Africa makes a “very good” contribution to the bottom line of Dubai-based airline Emirates.
So said Tim Clark, president of Emirates, at the recent Africa Global Business Forum held in Dubai. The event was a Dubai initiative to boost the presence of Gulf companies in Africa, while at the same time position the emirate as a gateway for investment into the continent.
While it is not cheap to operate on the continent, he said the airline generates satisfactory yields from its African operations.
Emirates currently flies to over 20 destinations in Africa and during an earlier session, Mohammed Al Shaibani, CEO of Dubai’s sovereign wealth fund, said Emirates is sometimes referred to as “the national carrier of Africa”.
Clark highlighted Dubai’s role as a facilitator of trade. He explained how African traders used to travel via Dubai to buy merchandise in the Far East. Dubai-based business people then spotted the opportunity to purchase goods in bulk from suppliers in China, and sell it directly to the African traders. And because they bought in large quantities, got better prices. It also eliminated the need for African traders to travel all the way to China.
According to Clark, Africa’s aviation industry is being held back by inadequate airport infrastructure. For instance, many African airports can’t accommodate the Airbus A380, the world’s largest passenger liner, of which Emirates has over 50 in its fleet.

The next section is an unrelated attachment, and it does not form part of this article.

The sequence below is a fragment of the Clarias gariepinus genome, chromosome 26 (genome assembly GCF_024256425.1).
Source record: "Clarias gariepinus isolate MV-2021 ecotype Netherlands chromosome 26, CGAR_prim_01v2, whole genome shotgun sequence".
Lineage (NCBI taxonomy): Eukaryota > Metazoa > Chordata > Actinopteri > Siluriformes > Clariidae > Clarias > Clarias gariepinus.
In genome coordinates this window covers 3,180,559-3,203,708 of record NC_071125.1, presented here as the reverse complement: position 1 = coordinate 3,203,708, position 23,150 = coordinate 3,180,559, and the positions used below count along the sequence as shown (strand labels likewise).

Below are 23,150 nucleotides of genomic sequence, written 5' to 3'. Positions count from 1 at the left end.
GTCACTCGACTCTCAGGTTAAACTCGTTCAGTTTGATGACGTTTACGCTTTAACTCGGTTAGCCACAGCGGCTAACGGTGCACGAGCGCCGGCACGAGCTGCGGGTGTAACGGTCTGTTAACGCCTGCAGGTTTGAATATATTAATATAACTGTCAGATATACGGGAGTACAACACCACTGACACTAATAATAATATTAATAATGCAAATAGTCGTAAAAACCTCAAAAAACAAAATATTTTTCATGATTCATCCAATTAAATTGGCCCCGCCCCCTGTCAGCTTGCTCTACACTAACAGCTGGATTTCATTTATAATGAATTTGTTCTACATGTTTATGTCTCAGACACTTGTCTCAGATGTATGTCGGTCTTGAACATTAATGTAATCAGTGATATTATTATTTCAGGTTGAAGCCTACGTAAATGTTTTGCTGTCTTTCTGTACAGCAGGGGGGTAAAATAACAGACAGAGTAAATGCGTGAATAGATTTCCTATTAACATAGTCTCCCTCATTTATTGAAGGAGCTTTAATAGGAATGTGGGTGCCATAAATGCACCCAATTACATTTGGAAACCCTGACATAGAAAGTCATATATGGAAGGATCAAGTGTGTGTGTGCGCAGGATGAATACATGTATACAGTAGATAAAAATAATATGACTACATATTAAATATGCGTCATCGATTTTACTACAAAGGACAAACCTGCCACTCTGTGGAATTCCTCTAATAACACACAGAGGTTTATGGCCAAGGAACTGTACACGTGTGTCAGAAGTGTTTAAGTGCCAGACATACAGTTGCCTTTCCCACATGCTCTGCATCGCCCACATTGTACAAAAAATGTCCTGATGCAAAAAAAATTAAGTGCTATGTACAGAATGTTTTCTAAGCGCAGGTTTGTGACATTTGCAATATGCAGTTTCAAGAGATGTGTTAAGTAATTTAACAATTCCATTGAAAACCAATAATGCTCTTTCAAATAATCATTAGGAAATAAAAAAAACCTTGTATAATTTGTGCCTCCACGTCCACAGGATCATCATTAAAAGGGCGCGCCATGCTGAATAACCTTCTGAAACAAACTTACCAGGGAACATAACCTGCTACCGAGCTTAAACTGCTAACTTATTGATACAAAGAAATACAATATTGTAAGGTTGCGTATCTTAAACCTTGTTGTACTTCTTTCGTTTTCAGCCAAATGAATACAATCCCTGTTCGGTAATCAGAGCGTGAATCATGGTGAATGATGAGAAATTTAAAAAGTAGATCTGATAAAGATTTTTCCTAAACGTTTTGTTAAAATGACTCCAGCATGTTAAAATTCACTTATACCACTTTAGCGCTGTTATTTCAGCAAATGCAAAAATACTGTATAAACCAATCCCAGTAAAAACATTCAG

There is also a need to be more accommodating to other African airlines. It is often easier for foreign carriers to secure access to the continent’s airports, than it is for African airlines.
Only a small percentage of African carriers currently fly internationally. “Today two-thirds of the capacity going in and out of Africa is by foreign carriers,” said Clark.
He added there are many opportunities for Emirates to grow its business in Africa, and to open new routes. West African countries, such as Equatorial Guinea and Benin, are possible future destinations.
Emirates also recently entered into an agreement to help the Angolan government develop its national airline.
Commenting on the Ebola crisis, Clark said there were indications the epidemic is impacting ticket sales from Asian countries such as China, Taiwan and Vietnam. This is because of a false perception that Ebola is an Africa-wide problem.
Clark however didn’t seem too concerned about the impact of the virus on the airline. The continent, he said, has always faced challenges and despite this latest one, “there is always business to be done in Africa”.